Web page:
VILLAGE OF MILAN Fall Festival - Cibola Beacon: News

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VILLAGE OF MILAN Fall Festival

Lummis Burning Concludes Great EVENT

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Posted: Tuesday, November 6, 2012 12:00 am

MILAN – Hundreds of people stopped in Milan for its annual Fall Festival on Saturday.

The event included a car show, chile cook-off and lastly, the burning of Lummis, The Malpais Man, at approximately 7:30 p.m.

Marlene Toivanen won first place in the cook-off. Norma Jaramillo took second place.

Toivanen also placed in the salsa contest. Ann Marie Garcia won first and Toivanen took second.

It was Garcia’s first year joining the contest and Toivanen has participated since the festival began three years ago.

More than 20 cars and ten vendors were at Kearns’ Field. The vendors ranged from jewelry to horse rides. The cars ranged from modern muscle cars to oldies but goodies. George Knotts’ 1929 Model A Ford was the oldest at the festival.

However, only Tony Mace’s 1954 Ford Victoria was spitting out flames as he revved the engine.

“It’s great to come out and visit with residents,” said Mace, Undersheriff for the Cibola County Sheriff’s Office. “It’s always fun to mingle with all these car and truck lovers.”

Approximately 300 people withstood the cold brisk air and waited for the burning of Lummis, The El Malpais Man.

It was the sixteenth annual burning of the Lummis effigy.

Robert Gallegos, Cibola Arts Council director, started the cultural burning in Grants in 1996.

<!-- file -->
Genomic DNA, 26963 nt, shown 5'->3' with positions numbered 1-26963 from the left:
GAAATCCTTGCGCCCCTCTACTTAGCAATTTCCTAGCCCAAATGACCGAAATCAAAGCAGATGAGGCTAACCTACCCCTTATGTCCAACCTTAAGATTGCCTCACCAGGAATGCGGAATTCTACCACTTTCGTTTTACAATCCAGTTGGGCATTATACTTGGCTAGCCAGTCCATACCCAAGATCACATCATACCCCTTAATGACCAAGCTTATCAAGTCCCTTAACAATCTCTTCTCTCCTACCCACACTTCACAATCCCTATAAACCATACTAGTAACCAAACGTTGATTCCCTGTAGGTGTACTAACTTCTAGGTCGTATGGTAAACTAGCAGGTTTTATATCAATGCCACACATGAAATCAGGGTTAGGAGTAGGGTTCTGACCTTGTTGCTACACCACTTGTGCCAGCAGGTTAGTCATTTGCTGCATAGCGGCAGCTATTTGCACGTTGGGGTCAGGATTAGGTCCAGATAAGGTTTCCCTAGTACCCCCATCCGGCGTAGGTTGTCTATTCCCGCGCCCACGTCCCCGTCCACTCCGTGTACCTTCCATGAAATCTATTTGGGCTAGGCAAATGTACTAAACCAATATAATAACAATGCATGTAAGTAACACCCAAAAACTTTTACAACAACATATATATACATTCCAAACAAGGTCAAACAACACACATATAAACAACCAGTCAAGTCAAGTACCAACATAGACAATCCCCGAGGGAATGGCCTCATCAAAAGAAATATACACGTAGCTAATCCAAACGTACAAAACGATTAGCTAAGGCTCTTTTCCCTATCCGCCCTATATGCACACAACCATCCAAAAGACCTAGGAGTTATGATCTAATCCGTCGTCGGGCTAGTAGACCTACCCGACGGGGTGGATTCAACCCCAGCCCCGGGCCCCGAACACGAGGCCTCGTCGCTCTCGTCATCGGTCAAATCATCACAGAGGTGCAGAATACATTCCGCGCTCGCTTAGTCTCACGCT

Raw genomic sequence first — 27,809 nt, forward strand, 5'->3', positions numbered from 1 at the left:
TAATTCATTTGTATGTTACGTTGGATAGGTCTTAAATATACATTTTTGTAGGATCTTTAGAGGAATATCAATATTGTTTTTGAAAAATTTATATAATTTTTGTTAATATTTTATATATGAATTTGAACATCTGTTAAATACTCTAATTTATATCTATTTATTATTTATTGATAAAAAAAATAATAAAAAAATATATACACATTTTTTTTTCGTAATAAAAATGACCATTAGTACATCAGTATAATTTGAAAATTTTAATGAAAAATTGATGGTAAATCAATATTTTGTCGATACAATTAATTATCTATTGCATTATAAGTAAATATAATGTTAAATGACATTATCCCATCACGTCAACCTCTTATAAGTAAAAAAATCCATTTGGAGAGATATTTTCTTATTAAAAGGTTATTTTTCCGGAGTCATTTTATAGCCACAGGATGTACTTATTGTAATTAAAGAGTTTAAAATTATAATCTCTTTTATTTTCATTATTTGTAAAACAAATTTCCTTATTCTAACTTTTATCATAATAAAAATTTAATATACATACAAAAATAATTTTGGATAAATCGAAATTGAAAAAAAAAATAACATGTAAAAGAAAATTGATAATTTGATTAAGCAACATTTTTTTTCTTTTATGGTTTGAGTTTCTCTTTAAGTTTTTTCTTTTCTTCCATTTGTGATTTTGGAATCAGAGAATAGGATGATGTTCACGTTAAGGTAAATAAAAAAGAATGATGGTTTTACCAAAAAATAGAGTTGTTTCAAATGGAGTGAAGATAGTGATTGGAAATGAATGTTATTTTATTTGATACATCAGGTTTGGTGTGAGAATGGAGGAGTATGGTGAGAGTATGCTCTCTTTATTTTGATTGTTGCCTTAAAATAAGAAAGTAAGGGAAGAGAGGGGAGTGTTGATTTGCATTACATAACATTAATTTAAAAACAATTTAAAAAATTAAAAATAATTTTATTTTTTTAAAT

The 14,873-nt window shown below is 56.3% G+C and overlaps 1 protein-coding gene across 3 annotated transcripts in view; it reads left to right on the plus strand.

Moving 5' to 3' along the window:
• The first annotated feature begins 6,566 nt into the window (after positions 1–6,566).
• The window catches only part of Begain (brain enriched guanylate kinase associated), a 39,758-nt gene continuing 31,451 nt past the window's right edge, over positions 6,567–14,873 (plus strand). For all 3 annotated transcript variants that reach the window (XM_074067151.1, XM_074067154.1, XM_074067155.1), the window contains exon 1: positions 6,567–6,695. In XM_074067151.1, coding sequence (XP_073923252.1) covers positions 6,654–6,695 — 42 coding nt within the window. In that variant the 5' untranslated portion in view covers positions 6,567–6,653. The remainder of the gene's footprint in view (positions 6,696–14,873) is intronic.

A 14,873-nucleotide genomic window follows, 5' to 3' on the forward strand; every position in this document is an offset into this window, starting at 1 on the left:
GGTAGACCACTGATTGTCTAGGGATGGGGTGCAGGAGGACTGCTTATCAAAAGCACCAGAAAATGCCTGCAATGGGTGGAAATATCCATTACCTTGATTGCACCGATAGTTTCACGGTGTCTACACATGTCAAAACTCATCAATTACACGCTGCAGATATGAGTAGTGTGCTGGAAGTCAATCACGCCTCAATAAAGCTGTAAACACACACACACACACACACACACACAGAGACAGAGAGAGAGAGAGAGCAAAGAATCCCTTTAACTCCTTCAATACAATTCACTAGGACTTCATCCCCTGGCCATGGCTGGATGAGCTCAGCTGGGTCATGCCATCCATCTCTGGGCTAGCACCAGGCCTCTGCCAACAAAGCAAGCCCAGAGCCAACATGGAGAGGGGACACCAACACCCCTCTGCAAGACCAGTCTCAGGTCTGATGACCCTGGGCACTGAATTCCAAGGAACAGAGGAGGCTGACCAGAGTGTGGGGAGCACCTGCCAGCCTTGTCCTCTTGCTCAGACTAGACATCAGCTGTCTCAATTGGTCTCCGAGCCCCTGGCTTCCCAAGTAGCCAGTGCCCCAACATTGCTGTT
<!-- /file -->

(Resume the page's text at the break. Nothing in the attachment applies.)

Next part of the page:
Gallegos is the creator of The Malpais Man. He recently published a book, which some say is written in the genre of magic realism, on the subject called “The Malpais Man” which is available for purchase at Rocky’s on Route 66, on Santa Fe Avenue in Grants.

Lummis, this year, stood more than 40-feet tall and he burned in perfect fashion, witnesses said. Flames made their way through his nose and eyes before his head collapsed toward the end of his life.

“He returned to his elements,” screamed the announcer as spectators clapped and whistled, “To the dirt and Malpais he has returned.”

The flames from the Malpais Man lit up Milan’s sky for miles. He smiled inside of flames as hundred watched him burn.

The burning, similar to Santa Fe’s Zozobra and Albuquerque South Valley’s Cucui, is about people’s dreams, according to Gallegos.

“People are encouraged to write down their dreams on a piece of paper,” explained Gallegos. “The messages burn with Lummis; hopefully one day becoming a reality.”

“I like the way Milan added carrots to the structure,” said Gallegos. “Everyone had done something throughout the years, and that is fine. He is what you want him to be.”

Val Roybal, Manuel Arellano and Francisco Ramirez built the 2012 Malpais Man.

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